Immanuel Kant and the Ethics of Duty

University of San Diego
2/21/2013

Lawrence M. Hinman, Ph.D.
Director, The Values Institute

©Lawrence M. Hinman

1

Overview
Part I. The Ethics of Duty  Part II. Universalizability and the Categorical Imperative Also see these presentations:  Kant and Respect  The Kantian Heritage: An Assessment

2/21/2013 ©Lawrence M. Hinman 2

Part I. The Ethics of Duty
More than any other philosopher, Kant emphasized the way in which the moral life was centered on duty.

2/21/2013

©Lawrence M. Hinman

3

Two Conceptions of Duty

Duty as following orders
– The Adolph Eichmann model – Duty is external – Duty is imposed by others

Duty as freely imposing obligation on one‟s own self
– The Kantian model – Duty is internal – We impose duty on ourselves

The second conception of duty is much more morally advanced than the first.
©Lawrence M. Hinman 4

2/21/2013

Duty and Following Orders

“I had known the Categorical Imperative, but it was in a nutshell, in a summarized form. I suppose it could be summarized as, „Be loyal to the laws, be a disciplined person, live an orderly life, do not come into conflict with laws‟—that more or less was the whole essence of that law for the use of the little man.”

Adolph Eichmann
2/21/2013 ©Lawrence M. Hinman 5

Duty and Self-Interest

The example of Edmund Ross
– He voted against Jackson‟s impeachment as a matter of duty

The Grocer Example
– The grocer with regular customers might be honest just out of self-interest.

Duty and Utility: The Suicide Example
©Lawrence M. Hinman 6

2/21/2013

Duty and Inclination

Kant was mistrustful of inclinations (Neigungen) as motivations
– This was part of his view of the physical world as causally determined

Saw feelings as
– Unreliable – Passive – Phenomenal

2/21/2013

©Lawrence M. Hinman

7

The Man of Duty
“Suppose then that the mind of this friend of man were overclouded by sorrows of his own which extinguished all sympathy with the fate of others, but that he still had power to help those in distress, though no longer stirred by the need of others because sufficiently occupied with his own; and suppose that, when no longer moved by any inclination, he tears himself out of this deadly insensibility and does the action without any inclination for the sake of duty alone; then for the first time his action has its genuine moral worth. Still further: if nature had implanted little sympathy in this or that man‟s heart; if (being in other respects an honest fellow) he were cold in temperament and indifferent to the sufferings of others—perhaps because, being endowed with the special gift of patience and robust endurance in his own sufferings, he assumed the like in others or even demanded it; if such a man (who would in truth not be the worst product of nature) were not exactly fashioned by her to be a philanthropist, would he not still find in himself a source from which he might draw a worth far higher than any that a goodnatured temperament can have? Assuredly he would. It is precisely in this that the worth of character begins to show—a moral worth and beyond all comparison the highest—namely, that he does good, not from inclination, but from duty.”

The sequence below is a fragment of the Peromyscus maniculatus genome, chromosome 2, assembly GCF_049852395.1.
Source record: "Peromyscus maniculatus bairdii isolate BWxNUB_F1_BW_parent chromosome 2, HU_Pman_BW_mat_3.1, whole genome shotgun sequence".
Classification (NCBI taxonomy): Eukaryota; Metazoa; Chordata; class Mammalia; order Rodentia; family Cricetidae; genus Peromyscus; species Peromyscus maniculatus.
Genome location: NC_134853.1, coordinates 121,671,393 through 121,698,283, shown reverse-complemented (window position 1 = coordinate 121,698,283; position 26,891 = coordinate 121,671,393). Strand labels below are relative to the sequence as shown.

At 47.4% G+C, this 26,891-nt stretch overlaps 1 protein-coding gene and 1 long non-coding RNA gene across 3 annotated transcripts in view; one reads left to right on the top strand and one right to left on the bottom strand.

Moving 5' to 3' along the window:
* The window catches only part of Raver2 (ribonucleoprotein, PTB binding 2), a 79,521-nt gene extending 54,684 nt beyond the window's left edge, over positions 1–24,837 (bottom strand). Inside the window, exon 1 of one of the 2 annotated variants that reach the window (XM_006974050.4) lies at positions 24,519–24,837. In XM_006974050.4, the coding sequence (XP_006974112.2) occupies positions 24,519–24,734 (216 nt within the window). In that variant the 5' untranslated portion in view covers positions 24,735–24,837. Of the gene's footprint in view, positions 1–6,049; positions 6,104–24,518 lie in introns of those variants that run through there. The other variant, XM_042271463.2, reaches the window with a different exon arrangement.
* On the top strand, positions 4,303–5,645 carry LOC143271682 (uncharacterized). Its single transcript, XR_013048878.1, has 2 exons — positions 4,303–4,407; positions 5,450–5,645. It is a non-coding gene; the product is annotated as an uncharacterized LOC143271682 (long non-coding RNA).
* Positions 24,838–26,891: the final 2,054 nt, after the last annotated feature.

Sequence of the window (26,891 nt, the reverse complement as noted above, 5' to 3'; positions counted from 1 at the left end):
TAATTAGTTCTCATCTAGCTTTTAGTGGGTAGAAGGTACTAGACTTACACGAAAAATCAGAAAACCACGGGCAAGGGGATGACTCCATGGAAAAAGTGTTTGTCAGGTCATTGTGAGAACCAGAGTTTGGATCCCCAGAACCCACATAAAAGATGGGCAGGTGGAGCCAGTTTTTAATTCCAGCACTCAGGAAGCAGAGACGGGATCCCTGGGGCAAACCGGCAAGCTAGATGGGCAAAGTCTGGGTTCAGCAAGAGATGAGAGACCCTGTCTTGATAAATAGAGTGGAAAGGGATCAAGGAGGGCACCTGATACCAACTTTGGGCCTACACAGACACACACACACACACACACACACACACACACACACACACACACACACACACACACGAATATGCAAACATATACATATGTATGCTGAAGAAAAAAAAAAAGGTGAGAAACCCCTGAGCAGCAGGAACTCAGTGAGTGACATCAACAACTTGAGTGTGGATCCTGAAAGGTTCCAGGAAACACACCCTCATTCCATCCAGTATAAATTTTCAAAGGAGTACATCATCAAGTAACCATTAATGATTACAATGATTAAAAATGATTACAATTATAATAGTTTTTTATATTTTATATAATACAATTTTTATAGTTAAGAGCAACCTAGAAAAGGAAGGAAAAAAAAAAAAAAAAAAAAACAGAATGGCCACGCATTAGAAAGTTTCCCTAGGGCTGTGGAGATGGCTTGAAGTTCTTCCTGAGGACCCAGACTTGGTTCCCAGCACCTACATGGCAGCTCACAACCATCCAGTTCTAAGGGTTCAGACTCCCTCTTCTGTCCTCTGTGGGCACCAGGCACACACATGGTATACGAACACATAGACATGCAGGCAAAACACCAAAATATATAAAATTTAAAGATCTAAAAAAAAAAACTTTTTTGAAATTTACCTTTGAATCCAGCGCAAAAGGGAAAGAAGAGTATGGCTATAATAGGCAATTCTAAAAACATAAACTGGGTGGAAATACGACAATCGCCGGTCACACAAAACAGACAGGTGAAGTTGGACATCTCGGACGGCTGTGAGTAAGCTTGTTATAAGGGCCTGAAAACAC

--Groundwork of a Metaphysics of Morals
2/21/2013 ©Lawrence M. Hinman 8

Criticisms of the Ethics of Duty

Moral Minimalism
– Requirements are not heartfelt

Moral Alienation
– Alienated from feelings

Duty and “Just Following Orders”
– This is not Kant‟s genuine position

2/21/2013

©Lawrence M. Hinman

9

Part II. Universalizability and the Categorical Imperative
Central insight:  What is fair for one is fair for all

2/21/2013

©Lawrence M. Hinman

10

Living by Rules